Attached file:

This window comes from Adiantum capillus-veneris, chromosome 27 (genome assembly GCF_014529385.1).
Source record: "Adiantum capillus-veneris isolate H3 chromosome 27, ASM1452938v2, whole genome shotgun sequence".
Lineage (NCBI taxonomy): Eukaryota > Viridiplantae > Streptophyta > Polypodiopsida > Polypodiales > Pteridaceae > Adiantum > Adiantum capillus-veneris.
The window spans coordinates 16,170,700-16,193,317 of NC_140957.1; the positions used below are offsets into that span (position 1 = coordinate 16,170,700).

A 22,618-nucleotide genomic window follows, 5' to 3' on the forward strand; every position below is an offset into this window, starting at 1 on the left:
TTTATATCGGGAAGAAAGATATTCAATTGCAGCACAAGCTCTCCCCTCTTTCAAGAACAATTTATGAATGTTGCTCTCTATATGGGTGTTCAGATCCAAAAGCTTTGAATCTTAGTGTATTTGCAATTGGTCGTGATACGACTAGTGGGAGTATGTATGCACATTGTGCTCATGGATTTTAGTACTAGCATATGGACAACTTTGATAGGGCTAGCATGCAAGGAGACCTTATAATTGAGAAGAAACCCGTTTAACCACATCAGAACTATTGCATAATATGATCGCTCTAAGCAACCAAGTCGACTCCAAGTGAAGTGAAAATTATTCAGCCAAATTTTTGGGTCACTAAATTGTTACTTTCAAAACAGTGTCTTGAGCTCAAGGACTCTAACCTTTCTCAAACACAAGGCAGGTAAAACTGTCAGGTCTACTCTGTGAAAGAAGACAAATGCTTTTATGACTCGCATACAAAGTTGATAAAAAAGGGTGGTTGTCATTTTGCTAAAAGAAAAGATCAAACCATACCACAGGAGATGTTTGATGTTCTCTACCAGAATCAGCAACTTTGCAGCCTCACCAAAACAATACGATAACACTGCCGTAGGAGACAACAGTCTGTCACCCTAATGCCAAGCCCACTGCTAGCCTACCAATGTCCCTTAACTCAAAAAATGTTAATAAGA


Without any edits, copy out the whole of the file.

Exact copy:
This window comes from Adiantum capillus-veneris, chromosome 27 (genome assembly GCF_014529385.1).
Source record: "Adiantum capillus-veneris isolate H3 chromosome 27, ASM1452938v2, whole genome shotgun sequence".
Lineage (NCBI taxonomy): Eukaryota > Viridiplantae > Streptophyta > Polypodiopsida > Polypodiales > Pteridaceae > Adiantum > Adiantum capillus-veneris.
The window spans coordinates 16,170,700-16,193,317 of NC_140957.1; the positions used below are offsets into that span (position 1 = coordinate 16,170,700).

A 22,618-nucleotide genomic window follows, 5' to 3' on the forward strand; every position below is an offset into this window, starting at 1 on the left:
TTTATATCGGGAAGAAAGATATTCAATTGCAGCACAAGCTCTCCCCTCTTTCAAGAACAATTTATGAATGTTGCTCTCTATATGGGTGTTCAGATCCAAAAGCTTTGAATCTTAGTGTATTTGCAATTGGTCGTGATACGACTAGTGGGAGTATGTATGCACATTGTGCTCATGGATTTTAGTACTAGCATATGGACAACTTTGATAGGGCTAGCATGCAAGGAGACCTTATAATTGAGAAGAAACCCGTTTAACCACATCAGAACTATTGCATAATATGATCGCTCTAAGCAACCAAGTCGACTCCAAGTGAAGTGAAAATTATTCAGCCAAATTTTTGGGTCACTAAATTGTTACTTTCAAAACAGTGTCTTGAGCTCAAGGACTCTAACCTTTCTCAAACACAAGGCAGGTAAAACTGTCAGGTCTACTCTGTGAAAGAAGACAAATGCTTTTATGACTCGCATACAAAGTTGATAAAAAAGGGTGGTTGTCATTTTGCTAAAAGAAAAGATCAAACCATACCACAGGAGATGTTTGATGTTCTCTACCAGAATCAGCAACTTTGCAGCCTCACCAAAACAATACGATAACACTGCCGTAGGAGACAACAGTCTGTCACCCTAATGCCAAGCCCACTGCTAGCCTACCAATGTCCCTTAACTCAAAAAATGTTAATAAGA